He was later reinforced by NDP MP Dawn Black, who assured the Conservative government that: “The New Democratic Party supports the hard-working women and men of the Canadian Forces. However, we want to ensure that this is the right mission and that our soldiers are instructed to conduct themselves in strict accordance with Canadian and international law.”

When faced with continued taunts from the Conservatives, demanding that the NDP state their position on the Afghan War unambiguously, NDP MP Peter Stoffer rose to put any lingering questions about his party’s “anti-war” posture to rest: “I want to answer the question the Conservatives have been asking all day. The answer is yes, I support the mission and the troops in Afghanistan and so does my party, but I take great umbrage to the party over there that reflects in its connotations [sic] that the NDP does not support our troops because the NDP asks questions.”

The NDP’s on-again off-again call for the withdrawal of Canadian troops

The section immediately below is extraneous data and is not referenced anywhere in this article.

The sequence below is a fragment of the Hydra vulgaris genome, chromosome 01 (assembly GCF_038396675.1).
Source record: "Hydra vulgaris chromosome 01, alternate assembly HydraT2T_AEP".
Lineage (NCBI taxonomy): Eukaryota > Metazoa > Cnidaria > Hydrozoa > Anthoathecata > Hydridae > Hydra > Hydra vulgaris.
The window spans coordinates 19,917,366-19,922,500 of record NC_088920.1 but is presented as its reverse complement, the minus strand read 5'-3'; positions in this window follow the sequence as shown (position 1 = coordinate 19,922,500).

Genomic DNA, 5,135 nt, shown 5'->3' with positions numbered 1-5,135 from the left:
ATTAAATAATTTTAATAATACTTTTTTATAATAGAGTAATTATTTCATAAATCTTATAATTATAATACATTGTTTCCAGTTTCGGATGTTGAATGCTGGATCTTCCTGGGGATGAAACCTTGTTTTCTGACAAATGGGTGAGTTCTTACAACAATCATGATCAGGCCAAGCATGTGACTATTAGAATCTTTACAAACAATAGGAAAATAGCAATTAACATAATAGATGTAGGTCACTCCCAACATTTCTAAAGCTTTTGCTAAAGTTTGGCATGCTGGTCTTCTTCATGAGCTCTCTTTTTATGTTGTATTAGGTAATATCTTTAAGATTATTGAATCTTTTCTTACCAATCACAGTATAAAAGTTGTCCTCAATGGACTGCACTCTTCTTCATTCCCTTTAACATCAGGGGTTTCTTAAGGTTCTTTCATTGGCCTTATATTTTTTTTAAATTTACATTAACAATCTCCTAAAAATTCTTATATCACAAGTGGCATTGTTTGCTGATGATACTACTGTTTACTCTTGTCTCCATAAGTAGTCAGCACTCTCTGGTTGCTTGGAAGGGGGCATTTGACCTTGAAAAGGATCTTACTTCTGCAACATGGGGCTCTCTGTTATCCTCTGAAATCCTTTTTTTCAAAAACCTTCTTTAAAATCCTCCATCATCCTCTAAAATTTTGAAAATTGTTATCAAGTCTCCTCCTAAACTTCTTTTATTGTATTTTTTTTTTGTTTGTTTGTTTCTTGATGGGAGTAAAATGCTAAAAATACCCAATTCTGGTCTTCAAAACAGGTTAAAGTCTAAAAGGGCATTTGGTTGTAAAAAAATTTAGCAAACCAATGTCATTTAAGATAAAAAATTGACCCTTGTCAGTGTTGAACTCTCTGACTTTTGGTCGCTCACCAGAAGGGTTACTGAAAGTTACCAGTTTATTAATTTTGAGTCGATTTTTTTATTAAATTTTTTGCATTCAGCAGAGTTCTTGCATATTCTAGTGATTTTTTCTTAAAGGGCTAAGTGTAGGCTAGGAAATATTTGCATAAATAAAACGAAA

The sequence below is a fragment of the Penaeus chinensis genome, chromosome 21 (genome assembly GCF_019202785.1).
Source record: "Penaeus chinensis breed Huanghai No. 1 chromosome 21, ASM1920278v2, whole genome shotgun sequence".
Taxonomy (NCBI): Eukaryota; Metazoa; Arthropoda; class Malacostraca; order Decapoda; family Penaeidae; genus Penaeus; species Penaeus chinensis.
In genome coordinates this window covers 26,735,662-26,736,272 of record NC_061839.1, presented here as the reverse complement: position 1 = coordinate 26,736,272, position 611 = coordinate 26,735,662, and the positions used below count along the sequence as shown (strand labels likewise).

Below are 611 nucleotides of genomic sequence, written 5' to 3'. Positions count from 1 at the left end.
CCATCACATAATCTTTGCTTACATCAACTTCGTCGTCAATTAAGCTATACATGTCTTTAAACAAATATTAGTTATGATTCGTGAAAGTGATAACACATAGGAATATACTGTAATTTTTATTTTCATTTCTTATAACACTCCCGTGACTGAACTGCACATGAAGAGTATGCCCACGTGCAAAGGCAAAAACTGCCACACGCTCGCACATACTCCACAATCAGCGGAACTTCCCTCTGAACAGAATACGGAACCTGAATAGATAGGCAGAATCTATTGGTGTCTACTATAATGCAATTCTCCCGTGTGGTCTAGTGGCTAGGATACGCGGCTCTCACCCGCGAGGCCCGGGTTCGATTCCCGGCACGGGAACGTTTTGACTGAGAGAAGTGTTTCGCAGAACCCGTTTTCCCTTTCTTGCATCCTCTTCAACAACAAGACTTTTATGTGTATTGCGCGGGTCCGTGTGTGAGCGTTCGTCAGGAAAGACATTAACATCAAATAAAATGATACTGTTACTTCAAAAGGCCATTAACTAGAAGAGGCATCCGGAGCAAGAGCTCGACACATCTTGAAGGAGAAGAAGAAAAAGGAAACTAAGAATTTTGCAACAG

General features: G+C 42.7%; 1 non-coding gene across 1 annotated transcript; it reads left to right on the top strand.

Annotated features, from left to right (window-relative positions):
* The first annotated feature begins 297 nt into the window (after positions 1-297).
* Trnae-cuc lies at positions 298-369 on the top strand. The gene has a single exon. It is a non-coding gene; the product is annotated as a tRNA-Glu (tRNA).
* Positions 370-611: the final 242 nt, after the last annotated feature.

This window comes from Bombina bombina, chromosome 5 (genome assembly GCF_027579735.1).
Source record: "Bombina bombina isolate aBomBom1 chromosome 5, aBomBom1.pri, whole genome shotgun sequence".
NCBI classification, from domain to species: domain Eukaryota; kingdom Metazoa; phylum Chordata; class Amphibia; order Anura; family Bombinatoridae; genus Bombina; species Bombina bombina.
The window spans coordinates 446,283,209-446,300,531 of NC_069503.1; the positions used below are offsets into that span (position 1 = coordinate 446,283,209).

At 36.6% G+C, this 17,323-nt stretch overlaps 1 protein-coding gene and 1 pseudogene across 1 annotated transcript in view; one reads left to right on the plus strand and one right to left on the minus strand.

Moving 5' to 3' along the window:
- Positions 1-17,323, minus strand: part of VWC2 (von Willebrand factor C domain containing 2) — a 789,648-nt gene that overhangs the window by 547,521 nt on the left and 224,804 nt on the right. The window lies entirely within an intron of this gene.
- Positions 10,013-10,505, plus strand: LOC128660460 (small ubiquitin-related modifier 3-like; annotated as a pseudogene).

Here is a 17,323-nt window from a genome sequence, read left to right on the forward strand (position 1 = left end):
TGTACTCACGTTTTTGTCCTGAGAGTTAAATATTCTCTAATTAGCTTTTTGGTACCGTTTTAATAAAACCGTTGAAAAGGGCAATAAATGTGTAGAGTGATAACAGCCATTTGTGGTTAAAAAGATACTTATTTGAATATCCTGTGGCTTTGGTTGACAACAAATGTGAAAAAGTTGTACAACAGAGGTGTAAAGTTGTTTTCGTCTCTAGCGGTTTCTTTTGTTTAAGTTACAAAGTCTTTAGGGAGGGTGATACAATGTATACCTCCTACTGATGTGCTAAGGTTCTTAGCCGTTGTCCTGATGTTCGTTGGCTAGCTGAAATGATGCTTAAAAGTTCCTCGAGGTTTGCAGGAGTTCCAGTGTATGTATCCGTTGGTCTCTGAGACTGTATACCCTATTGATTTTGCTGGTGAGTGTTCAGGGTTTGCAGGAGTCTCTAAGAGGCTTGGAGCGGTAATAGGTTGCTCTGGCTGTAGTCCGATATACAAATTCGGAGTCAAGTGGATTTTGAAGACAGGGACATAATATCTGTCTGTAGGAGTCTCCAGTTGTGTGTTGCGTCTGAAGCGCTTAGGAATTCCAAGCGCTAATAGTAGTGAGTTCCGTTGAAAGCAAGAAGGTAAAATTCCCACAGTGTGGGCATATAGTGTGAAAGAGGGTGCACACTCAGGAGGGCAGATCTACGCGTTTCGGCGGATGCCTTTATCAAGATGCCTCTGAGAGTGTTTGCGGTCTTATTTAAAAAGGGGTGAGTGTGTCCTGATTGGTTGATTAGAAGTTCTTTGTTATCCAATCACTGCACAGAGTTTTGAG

Just months after this servile display of loyalty to Canadian imperialism, the NDP made an abrupt tactical manoeuvre to capitalise on growing anti-war sentiment among Canadian workers and youth. The offensives undertaken by the CAF in Kandahar province had led to a sharp increase in Canadian casualties and the commission by Canadian troops of atrocities against the civilian population, triggering antiwar protests and a sharp erosion of support for the CAF deployment as measured by the opinion polls.

At its national convention in August 2006, the NDP suddenly issued a call for the withdrawal of the CAF from Kandahar by February 2007, a withdrawal that was to be carried out in an “orderly” manner so as not to harm the prospects of the US-NATO occupation. Revealingly, Layton and company only made this toothless call for the withdrawal of Canadian troops after Canada’s Green Party, which the NDP leadership then perceived as a major threat to their electoral ambitions, had issued a similar demand.